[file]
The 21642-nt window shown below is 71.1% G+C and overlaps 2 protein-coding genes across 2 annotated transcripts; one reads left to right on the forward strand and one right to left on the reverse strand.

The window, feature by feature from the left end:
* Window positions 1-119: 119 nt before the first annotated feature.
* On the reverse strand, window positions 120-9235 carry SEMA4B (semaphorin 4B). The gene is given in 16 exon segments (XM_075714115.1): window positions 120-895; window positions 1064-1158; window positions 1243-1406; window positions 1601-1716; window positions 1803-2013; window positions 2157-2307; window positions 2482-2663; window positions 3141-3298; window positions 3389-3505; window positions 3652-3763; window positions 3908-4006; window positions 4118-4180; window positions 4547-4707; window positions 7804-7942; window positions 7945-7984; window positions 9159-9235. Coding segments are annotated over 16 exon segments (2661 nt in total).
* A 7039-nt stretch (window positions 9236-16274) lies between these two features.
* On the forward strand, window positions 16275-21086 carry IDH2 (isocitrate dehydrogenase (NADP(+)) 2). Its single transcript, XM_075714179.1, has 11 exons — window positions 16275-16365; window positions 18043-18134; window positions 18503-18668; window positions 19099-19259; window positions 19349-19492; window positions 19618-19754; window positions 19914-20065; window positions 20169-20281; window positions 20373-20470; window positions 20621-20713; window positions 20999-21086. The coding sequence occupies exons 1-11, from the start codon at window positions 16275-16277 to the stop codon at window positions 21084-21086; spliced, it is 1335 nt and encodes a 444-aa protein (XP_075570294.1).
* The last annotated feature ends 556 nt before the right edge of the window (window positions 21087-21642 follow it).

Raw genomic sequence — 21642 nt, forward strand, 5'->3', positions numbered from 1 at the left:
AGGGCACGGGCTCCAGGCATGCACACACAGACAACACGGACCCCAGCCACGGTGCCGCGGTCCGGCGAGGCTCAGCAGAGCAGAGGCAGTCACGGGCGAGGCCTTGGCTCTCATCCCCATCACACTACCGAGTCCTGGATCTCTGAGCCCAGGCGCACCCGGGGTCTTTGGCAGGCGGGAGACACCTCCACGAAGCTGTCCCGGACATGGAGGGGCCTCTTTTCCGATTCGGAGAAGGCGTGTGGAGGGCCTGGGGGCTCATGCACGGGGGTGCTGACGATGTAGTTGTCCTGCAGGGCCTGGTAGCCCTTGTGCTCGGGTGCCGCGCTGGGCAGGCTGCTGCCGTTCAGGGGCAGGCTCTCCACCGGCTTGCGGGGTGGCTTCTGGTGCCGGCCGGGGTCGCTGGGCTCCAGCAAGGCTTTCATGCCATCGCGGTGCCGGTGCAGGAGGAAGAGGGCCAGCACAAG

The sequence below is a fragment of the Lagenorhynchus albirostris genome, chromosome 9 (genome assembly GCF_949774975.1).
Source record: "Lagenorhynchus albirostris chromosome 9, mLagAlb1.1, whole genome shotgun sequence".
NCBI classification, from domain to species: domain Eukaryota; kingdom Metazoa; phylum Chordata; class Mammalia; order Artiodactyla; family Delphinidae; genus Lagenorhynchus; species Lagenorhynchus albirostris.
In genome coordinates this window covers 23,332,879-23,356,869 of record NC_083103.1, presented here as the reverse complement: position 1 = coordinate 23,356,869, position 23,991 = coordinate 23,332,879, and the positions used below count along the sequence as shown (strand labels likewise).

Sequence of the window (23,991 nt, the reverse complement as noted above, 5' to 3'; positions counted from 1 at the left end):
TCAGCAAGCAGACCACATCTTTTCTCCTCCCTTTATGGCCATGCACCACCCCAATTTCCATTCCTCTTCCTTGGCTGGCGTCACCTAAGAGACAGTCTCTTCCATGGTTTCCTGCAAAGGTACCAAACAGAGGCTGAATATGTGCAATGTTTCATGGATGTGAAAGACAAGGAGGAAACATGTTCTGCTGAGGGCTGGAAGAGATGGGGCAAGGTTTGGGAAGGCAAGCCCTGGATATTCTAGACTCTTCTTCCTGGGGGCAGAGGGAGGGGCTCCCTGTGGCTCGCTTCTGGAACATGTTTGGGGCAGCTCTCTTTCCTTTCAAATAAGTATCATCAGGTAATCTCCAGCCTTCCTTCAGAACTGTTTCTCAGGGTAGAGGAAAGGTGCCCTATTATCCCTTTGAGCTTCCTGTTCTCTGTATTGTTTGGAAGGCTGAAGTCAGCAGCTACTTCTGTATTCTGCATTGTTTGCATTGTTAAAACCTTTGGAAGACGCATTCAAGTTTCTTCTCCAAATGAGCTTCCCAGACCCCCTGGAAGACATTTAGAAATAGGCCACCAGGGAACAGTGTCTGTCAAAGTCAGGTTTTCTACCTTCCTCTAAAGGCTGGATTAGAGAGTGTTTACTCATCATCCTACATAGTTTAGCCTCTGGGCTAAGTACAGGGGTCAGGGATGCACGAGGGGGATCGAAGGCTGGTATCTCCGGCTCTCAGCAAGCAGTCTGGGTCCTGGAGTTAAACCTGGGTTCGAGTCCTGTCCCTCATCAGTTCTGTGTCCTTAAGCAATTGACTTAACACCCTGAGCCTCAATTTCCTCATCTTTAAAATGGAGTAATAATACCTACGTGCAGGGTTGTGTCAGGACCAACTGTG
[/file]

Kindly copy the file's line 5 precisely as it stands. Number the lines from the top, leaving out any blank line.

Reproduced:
* A 7039-nt stretch (window positions 9236-16274) lies between these two features.